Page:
The view this afternoon from the viewpoint above Bellanoch, overlooking the Add estuary and out to the islands of Scarba and Mull.
It’s election season again, which means yet another example of bad mathematics and dishonest representation through the door from the Conservative party. The Tories use charts in an attempt to represent how they are the only party to stand a chance of beating the SNP in whatever contest they are engaged in. I say the SNP because they are the party which holds the Westminster seat at the moment and are the party to be toppled if someone else is to represent the constituency. Prior to the 2015 election, the seat was held by the Liberal Democrats.
This post isn’t about the political merits or otherwise of the various parties, but the perpetual habit of the Tories in mis-using and abusing statistics in seeking to gain the allegiance of the voters in the ballot box or postal vote as the case may be.
Let’s start with the statistics the Tories seek to abuse. These are the actual results of the elections for Argyll and Bute Council earlier this month. Because Scottish local authorities are elected from multi-member wards using a single transferable vote (STV) system, the only data that we have to work with are the first preference votes, which are published by the Electoral Management Board here for you to look at yourself. I’ll summarise the data:
The number of eligible voters was 68,808 and 33,670 people cast a vote, a turnout of 48.9%. That means, even if the turnout at a general election is 60%, there are another 7,614 votes in play. Remember that.
The first preference votes were as follows:
The distribution of first preference votes represented in a chart are as follows:
This is how the Conservative leaflet that came through my door today represented the Council elections for Argyll and Bute:
There’s a wee difference. If you took the numbers and charted the data properly, it would look like this:
The Tories have done what you’d expect; scale down the heights of the columns for the LibDems and Labour. Hilariously enough, they’ve also scaled down their own column and shown the gap as visually greater than it would be if the figures they were using were honest. Remember, they’re not.
So, taking the Council election first preference data, and excluding the 35,138 people who didn’t bother vote, and all of those who voted for independents, Greens and Kippers, the data would look like this:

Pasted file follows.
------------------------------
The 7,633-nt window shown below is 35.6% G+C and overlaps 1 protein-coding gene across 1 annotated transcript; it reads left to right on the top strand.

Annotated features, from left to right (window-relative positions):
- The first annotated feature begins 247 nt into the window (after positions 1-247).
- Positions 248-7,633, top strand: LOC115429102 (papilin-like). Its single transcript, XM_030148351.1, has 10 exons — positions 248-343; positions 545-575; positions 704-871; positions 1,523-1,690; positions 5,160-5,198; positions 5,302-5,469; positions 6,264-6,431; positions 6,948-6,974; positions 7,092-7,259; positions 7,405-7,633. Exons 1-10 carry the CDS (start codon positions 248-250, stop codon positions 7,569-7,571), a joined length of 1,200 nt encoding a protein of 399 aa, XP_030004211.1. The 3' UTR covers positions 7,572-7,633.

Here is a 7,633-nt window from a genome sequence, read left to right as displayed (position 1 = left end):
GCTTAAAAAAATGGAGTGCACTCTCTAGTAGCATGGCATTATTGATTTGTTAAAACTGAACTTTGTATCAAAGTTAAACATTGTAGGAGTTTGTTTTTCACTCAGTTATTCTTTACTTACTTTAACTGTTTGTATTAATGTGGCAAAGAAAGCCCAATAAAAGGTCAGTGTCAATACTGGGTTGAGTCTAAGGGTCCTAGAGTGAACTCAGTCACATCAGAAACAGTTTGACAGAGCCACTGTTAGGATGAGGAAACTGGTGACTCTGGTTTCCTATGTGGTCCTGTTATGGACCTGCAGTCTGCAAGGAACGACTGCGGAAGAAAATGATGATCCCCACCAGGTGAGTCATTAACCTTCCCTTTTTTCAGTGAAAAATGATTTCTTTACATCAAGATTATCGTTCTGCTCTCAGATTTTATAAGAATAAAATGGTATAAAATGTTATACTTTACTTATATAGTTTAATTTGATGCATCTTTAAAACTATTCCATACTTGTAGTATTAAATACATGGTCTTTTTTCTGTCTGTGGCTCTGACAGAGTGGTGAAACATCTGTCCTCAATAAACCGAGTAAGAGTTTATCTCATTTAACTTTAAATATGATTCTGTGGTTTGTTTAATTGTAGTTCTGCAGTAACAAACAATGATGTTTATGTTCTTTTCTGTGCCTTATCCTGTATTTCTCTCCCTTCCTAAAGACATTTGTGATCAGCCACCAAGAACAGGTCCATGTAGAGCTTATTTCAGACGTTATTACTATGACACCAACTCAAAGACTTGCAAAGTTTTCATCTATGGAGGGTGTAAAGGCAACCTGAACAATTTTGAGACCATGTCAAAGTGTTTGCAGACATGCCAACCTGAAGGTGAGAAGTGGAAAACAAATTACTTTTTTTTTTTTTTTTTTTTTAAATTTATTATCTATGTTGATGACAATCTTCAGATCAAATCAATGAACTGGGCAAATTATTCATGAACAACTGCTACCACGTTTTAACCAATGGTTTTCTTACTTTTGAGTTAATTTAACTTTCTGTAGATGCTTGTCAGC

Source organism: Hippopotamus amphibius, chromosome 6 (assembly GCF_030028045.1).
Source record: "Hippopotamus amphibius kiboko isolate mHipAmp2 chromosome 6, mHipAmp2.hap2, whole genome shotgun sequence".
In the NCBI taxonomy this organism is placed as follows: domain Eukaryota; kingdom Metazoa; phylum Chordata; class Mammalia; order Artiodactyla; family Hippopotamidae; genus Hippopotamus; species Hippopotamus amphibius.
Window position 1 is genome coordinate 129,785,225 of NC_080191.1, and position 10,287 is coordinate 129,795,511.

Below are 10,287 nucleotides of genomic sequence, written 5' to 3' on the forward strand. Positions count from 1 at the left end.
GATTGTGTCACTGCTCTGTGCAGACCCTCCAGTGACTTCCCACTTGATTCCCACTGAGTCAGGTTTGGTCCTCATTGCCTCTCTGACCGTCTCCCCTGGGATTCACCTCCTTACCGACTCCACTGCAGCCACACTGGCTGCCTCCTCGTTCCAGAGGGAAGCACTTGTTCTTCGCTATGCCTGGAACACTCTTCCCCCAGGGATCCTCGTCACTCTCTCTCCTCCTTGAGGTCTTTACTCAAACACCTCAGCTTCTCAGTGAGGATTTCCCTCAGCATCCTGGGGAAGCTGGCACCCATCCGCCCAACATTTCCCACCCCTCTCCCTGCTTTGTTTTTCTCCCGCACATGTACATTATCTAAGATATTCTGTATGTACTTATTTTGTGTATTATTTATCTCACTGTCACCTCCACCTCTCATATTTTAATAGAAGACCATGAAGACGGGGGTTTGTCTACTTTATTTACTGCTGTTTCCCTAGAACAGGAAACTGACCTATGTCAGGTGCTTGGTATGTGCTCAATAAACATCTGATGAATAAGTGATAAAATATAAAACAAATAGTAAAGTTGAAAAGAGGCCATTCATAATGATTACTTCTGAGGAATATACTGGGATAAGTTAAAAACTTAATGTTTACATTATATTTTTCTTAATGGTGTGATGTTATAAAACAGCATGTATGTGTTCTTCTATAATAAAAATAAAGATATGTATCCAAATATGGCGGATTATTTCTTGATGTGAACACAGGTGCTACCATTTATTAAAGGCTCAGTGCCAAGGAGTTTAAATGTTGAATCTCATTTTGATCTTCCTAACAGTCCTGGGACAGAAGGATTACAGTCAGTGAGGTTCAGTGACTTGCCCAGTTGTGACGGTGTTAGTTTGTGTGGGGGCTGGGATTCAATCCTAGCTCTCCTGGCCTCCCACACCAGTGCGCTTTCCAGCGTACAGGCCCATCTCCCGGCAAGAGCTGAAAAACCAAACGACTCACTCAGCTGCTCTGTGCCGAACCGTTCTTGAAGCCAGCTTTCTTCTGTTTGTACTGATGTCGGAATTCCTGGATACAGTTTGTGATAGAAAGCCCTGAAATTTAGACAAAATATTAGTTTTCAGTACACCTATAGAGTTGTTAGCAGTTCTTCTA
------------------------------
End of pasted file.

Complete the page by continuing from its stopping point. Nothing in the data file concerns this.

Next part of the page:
The Tories have actually under-represented their own share. And these are the people who claim to be good with finances.
So, what about their claim that they’re the only party to unseat the SNP? Here’s the result of the 2015 parliamentary election as shown on the UK Polling Report website:
It would still appear that it’s an SNP/LibDem contest. Bear in mind that 32% of the people who voted in the Council election voted for independents, Greens or Kippers and there were 35,000+ people who didn’t vote at all. It may well be that the Conservatives are the party who can unseat the SNP, but the data they use is dishonest and shouldn’t be used to persuade people.
I should state here that I am not expressing a preference for any party here, with the exception of abhoring Kippers and Tories. I should also state that I’m not a psephologist.
Fish boxes stacked on the Isle of Lismore. Some from Scotland, some from Ireland and some further afield.
Sea pinks or thrift on the wee tidal island of Eilean Trenach off Port Ramsay on the Isle of Lismore.
The row of old cottages in Port Ramsay, Isle of Lismore.
We’re over on Lismore for a long weekend with friends and staying in Port Ramsay, looking out over the Lynn of Lorne. This is last night’s sunset.
Spencer Fildes and Paul Braterman testifying to Public Petitions Committee
The Scottish Secular Society is petitioning the Scottish Parliament for the removal of the theocratic anomaly, according to which every Local Authority Education Committee in Scotland must include three representatives of religious bodies. These church nominees are not answerable to the electorate, nor to the elected Councillors, and do not even have to declare an interest.
The Public Petitions Committee has now discuss the matter at three separate meetings. At its November 24 meeting last year, it took evidence from Spencer Fildes, who is advancing the Petition on behalf of the Society, with minor contributions from me, and agreed to write to interested parties, including of course the Scottish Government. So far, so…
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